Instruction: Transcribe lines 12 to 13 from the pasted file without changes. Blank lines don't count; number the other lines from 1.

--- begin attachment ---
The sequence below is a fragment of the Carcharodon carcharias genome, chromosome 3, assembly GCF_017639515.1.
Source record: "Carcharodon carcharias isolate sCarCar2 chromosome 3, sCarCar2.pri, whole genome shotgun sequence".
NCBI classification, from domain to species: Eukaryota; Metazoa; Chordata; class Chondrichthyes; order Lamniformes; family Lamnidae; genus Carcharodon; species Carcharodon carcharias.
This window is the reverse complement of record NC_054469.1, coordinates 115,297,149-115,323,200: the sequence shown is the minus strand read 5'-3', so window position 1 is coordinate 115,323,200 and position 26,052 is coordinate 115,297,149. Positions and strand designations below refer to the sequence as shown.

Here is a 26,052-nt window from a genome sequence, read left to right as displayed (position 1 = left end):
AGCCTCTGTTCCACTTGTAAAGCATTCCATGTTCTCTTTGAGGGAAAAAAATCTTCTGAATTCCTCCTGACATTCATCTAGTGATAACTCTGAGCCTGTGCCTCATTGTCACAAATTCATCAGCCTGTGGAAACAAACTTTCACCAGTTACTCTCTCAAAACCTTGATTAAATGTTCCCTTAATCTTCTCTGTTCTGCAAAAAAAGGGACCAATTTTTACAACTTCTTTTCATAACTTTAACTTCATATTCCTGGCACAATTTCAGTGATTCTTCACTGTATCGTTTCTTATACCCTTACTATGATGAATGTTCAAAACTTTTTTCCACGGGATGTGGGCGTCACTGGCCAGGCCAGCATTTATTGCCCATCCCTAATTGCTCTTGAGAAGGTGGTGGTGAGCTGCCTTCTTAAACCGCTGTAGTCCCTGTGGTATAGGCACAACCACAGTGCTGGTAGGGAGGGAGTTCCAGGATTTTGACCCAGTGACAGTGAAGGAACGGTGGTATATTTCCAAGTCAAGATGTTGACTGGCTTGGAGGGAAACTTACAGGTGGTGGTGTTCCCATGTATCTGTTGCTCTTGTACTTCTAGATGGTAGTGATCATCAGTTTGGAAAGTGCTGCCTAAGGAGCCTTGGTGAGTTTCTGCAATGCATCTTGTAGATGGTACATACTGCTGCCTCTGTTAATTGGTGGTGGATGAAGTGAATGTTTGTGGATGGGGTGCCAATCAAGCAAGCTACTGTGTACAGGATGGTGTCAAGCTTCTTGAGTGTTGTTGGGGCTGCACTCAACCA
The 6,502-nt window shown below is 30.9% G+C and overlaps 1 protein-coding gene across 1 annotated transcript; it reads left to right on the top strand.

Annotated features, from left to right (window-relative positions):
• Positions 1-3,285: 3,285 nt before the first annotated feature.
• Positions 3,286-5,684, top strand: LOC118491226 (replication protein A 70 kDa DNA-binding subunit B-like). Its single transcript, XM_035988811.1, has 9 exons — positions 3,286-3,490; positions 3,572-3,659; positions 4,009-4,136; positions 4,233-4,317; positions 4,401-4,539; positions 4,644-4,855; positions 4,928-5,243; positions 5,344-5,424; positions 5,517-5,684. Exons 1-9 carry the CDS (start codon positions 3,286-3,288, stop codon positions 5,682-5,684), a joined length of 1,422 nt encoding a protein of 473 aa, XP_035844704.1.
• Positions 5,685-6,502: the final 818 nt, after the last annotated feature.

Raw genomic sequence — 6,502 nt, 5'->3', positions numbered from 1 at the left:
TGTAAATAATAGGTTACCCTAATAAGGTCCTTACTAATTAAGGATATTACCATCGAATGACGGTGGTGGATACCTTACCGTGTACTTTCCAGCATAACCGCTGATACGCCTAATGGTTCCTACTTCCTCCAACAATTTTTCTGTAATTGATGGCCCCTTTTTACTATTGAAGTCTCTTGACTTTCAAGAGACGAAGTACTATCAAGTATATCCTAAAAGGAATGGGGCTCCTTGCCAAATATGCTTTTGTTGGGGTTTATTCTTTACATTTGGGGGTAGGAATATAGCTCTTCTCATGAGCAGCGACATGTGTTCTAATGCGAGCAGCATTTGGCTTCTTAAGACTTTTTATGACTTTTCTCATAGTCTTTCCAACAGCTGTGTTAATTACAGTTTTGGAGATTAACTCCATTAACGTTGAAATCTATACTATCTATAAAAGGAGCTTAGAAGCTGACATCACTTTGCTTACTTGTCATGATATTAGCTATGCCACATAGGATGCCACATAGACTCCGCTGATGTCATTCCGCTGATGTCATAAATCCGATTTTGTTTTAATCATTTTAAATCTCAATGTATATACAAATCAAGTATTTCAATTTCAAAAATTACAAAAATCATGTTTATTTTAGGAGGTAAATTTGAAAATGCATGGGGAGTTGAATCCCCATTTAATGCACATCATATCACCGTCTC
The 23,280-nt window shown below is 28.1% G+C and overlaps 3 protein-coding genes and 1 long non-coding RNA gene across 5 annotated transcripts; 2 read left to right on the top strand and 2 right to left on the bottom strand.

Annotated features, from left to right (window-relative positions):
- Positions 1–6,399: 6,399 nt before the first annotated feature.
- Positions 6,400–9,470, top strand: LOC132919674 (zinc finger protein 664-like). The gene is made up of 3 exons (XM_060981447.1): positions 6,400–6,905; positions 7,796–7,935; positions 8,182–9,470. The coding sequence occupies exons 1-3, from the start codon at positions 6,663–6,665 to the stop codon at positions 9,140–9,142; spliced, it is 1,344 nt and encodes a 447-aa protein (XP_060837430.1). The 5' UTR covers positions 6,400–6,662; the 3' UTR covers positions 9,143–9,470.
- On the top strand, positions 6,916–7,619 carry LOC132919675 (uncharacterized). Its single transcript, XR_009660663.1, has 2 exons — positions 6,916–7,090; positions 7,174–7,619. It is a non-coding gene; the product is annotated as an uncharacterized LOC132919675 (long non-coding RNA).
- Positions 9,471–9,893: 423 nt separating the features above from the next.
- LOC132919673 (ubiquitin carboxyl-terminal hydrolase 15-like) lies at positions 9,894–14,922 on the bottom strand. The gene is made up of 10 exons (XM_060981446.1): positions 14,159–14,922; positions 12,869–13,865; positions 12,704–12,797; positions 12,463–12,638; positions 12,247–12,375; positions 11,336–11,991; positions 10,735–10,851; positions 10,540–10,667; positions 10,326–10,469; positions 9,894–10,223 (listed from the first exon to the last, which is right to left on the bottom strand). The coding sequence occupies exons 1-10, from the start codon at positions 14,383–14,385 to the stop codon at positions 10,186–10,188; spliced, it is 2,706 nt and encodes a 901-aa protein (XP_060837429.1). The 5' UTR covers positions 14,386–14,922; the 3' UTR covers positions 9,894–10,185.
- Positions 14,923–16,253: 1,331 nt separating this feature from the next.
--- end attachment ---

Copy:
Raw genomic sequence — 6,502 nt, 5'->3', positions numbered from 1 at the left:
TGTAAATAATAGGTTACCCTAATAAGGTCCTTACTAATTAAGGATATTACCATCGAATGACGGTGGTGGATACCTTACCGTGTACTTTCCAGCATAACCGCTGATACGCCTAATGGTTCCTACTTCCTCCAACAATTTTTCTGTAATTGATGGCCCCTTTTTACTATTGAAGTCTCTTGACTTTCAAGAGACGAAGTACTATCAAGTATATCCTAAAAGGAATGGGGCTCCTTGCCAAATATGCTTTTGTTGGGGTTTATTCTTTACATTTGGGGGTAGGAATATAGCTCTTCTCATGAGCAGCGACATGTGTTCTAATGCGAGCAGCATTTGGCTTCTTAAGACTTTTTATGACTTTTCTCATAGTCTTTCCAACAGCTGTGTTAATTACAGTTTTGGAGATTAACTCCATTAACGTTGAAATCTATACTATCTATAAAAGGAGCTTAGAAGCTGACATCACTTTGCTTACTTGTCATGATATTAGCTATGCCACATAGGATGCCACATAGACTCCGCTGATGTCATTCCGCTGATGTCATAAATCCGATTTTGTTTTAATCATTTTAAATCTCAATGTATATACAAATCAAGTATTTCAATTTCAAAAATTACAAAAATCATGTTTATTTTAGGAGGTAAATTTGAAAATGCATGGGGAGTTGAATCCCCATTTAATGCACATCATATCACCGTCTC